Your new novel, The Firebird, to be released this month, is set in the theatre world of Calcutta in the late-twentieth century, narrated from a child’s perspective. Isn’t that an unusual theme for Indian fiction in English?
It was exciting to write a novel about theatre. These are two very different genres — the novel is rooted in a secular modernity and a middle-class readership created by capitalism, while the theatre goes thousands of years back, to the ritualistic, the performative, and the religious. One involves the solitary reader and the other creates a communal experience. One is embodied through language and the other is rooted in the sensual reality of the body in motion. Writing this novel involved dealing with some fascinating challenges. For the novelist, the stage is not just the proscenium but also the audience gallery: the entire community of people in the playhouse, how they are fused together in a common experience even as they react to it differently as individuals. The live performance makes it different from film, which is transportable. Everything, I realised, offers a story — the backstage — the preparation, not just the cast but also the crew — the visual aesthetics of the stage setting, lights, the aural aesthetics of sound — everything is rooted in a physical reality and a human narrative of its own.
Without giving away the story, can you tell us what drives this novel?
The questions which drove the novel forward were bare and primal but at the same time inseparable from the crafted reality of this art form. What does it mean to see a loved one cry on stage? A loved one dying, romancing a stranger, leading an everyday life where the person in the audience has no role to play? What impact might this experience have on personal and social relationships, and on the image of the actor?
Sounds fascinating. They say that a second novel is the hardest to write. Was it?
It appears eight years after my first novel, and indeed, it took a lot of work. The story at the heart of this novel — I think I had it for a long, long time, so the whole process felt very natural, but still it was a slow and difficult birth. My first novel, too, originated in a speck of experience from real life, but most of its body was put together through intellectual deliberation, and I think that showed. By contrast, this novel has very little in it by way of ideas. It too originates in a small speck of real experience, but even the imagined body felt intensely physical as it took shape. I think that was the hardest part — cutting myself off from a legacy of the intellectual and the ideational that I drew from much 20th century fiction, even some of its obsession with craft. Unlearning was a lot harder than learning. In some ways, I like to think of The Firebird as the intrusion of a more sensual, bodily art form into one that is relatively abstract and intellectual: the theatre into the novel.
You published an academic book of criticism, Prose of the World , recently; it was shortlisted for a prestigious award. And now you are releasing your second novel, The Firebird . How is it to wear these two caps: university don and creative writer?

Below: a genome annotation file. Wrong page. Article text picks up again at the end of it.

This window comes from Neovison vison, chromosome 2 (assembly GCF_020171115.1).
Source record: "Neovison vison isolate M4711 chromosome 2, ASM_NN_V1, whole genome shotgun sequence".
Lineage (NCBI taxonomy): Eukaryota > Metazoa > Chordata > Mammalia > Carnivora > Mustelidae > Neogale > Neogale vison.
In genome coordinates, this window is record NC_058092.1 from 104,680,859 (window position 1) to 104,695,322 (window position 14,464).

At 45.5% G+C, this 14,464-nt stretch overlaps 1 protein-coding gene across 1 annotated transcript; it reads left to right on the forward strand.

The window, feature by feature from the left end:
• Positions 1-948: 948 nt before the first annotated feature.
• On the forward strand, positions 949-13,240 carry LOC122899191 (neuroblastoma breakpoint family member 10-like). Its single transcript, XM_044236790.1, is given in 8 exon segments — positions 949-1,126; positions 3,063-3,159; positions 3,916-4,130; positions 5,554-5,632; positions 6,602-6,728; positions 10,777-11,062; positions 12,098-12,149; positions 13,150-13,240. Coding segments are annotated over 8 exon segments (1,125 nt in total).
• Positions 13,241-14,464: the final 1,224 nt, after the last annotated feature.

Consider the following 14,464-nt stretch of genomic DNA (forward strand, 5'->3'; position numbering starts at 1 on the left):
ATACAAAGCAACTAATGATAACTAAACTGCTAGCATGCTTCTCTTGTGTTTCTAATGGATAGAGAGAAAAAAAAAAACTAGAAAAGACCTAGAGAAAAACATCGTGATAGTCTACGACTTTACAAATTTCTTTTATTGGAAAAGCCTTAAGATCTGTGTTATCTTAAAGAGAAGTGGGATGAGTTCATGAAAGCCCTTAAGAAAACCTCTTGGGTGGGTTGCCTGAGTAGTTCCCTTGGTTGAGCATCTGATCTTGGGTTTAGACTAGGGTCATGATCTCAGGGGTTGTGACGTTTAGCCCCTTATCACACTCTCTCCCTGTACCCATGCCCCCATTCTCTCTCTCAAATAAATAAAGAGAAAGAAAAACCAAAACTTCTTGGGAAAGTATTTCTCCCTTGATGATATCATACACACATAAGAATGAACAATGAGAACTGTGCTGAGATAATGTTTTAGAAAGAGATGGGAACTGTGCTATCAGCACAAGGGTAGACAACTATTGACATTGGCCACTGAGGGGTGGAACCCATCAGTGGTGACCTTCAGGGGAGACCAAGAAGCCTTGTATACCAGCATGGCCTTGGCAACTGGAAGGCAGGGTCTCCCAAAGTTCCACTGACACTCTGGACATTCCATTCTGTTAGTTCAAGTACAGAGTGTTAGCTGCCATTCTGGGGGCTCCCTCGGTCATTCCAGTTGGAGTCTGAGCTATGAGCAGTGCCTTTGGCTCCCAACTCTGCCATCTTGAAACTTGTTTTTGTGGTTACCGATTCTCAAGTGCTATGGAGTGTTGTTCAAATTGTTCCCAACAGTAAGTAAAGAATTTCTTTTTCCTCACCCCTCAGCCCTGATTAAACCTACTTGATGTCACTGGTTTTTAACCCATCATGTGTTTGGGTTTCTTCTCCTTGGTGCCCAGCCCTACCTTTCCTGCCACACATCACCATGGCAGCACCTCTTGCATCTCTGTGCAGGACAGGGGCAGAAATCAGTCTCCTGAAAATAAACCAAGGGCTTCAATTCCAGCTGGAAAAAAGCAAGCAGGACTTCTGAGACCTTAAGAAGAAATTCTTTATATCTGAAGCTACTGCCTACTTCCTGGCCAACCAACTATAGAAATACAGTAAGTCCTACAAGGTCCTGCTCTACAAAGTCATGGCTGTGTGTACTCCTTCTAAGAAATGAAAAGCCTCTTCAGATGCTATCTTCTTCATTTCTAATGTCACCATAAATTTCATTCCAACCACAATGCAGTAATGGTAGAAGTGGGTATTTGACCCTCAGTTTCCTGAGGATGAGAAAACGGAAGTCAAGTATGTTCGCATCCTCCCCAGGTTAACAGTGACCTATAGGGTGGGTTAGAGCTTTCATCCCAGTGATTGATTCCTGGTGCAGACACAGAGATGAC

I suspect in one of the “caps,” as you call it, you’re fusing two roles — that of the critic and that of the academic. These can come together, but there are also critics who are not academics (by which I mean a person who is professionally affiliated with the academy), like Susan Sontag, or closer home, someone like Pankaj Mishra. Conversely, many reputed novelists, and especially most poets, these days in the U.S. are also academics, thanks to the ubiquity of university creative writing programs. So I would say it’s not a binary opposition. All these roles — critic, poet/novelist/playwright, academic, can rotate and revolve and take turns to overlap with each other.
How have these overlapping roles worked for you?
For me, being a critic and being a fiction writer feel equally natural — I would say I am more of a ‘critic’ than a ‘scholar,’ though obviously they are not fully separable. The habit of writing fiction, I think, makes my criticism somewhat playful and idiosyncratic. The comparative approach of Prose of the World , with its emphasis on emotion and affect, has been described by many in these terms. Being a professional academic, now that is a more complicated affair. I love teaching, and academia also gives you a lifestyle and work-habits more in your control than most jobs, and being a literary academic you get paid to read stuff you love — all of which is nice. But on the other hand, academia can also feel like a closed universe, and its rarefied air can make a poet or a novelist a bit short of breath sometimes. But at the end of the day, these are categories one inhabits in terms of profession and livelihood — at one level, I simply think of myself as a writer. I write when I have something to say. What form the writing takes is a secondary issue — it is primarily one of craft and technique.